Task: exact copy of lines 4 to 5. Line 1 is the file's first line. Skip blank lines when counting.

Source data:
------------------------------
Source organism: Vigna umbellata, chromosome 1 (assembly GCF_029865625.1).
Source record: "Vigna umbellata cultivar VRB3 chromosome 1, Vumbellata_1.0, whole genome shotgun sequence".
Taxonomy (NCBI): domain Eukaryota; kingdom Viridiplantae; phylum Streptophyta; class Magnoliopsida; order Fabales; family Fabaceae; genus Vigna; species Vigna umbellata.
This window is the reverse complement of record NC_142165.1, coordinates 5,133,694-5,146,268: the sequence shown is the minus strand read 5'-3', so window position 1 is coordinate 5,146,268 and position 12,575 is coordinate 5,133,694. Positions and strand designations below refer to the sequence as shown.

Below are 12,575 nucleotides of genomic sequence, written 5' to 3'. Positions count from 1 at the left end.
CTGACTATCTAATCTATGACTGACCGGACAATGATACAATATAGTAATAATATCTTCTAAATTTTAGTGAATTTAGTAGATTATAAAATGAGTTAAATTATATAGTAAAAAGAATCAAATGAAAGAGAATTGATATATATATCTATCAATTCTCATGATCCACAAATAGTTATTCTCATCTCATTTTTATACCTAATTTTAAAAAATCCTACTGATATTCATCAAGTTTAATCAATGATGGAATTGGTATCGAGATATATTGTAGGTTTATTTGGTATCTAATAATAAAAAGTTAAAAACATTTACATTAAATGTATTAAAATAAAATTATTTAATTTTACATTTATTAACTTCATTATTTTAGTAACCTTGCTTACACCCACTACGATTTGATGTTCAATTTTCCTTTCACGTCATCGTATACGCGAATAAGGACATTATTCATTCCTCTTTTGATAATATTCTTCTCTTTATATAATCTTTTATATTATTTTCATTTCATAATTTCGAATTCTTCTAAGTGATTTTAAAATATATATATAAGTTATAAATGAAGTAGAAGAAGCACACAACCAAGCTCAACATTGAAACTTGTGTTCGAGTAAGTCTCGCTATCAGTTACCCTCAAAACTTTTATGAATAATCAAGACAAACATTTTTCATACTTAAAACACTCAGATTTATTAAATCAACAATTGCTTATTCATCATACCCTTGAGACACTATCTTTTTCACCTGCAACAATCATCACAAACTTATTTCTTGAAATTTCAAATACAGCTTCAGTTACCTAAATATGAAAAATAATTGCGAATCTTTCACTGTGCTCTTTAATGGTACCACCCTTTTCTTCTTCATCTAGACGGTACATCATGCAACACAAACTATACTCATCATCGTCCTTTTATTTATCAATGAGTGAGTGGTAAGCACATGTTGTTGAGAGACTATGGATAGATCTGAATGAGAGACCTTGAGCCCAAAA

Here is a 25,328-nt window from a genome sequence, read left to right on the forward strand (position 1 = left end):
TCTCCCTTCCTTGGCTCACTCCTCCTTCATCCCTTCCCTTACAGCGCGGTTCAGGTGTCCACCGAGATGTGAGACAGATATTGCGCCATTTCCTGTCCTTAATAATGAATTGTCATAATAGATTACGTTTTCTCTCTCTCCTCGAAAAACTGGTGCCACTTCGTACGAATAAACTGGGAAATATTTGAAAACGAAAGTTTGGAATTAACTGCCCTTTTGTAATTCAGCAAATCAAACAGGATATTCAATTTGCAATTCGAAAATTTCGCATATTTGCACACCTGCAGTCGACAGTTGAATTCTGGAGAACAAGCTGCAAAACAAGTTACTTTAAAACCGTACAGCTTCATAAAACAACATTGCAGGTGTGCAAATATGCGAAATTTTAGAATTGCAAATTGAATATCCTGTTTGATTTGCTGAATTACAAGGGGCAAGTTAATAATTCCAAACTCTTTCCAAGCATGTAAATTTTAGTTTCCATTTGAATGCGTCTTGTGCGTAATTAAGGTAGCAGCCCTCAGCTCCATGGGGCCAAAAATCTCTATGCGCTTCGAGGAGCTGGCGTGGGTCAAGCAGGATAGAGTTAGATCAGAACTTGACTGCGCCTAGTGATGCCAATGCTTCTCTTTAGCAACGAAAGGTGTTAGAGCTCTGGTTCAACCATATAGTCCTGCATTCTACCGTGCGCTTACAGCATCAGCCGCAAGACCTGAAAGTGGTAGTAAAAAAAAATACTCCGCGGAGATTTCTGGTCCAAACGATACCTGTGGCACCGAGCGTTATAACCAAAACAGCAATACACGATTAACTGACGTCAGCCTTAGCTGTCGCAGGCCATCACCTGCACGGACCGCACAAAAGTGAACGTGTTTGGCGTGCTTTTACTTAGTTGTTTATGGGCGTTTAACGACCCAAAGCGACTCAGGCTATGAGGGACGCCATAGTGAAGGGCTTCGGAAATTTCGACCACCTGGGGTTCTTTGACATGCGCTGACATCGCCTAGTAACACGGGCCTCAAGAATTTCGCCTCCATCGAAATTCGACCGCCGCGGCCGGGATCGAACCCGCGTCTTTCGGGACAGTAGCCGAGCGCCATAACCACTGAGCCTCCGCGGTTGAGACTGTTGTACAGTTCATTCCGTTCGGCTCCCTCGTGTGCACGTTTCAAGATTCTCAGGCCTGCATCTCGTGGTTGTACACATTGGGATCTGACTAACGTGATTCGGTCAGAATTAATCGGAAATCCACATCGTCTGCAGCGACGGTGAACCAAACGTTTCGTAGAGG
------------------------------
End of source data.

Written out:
This window is the reverse complement of record NC_142165.1, coordinates 5,133,694-5,146,268: the sequence shown is the minus strand read 5'-3', so window position 1 is coordinate 5,146,268 and position 12,575 is coordinate 5,133,694. Positions and strand designations below refer to the sequence as shown.

Below are 12,575 nucleotides of genomic sequence, written 5' to 3'. Positions count from 1 at the left end.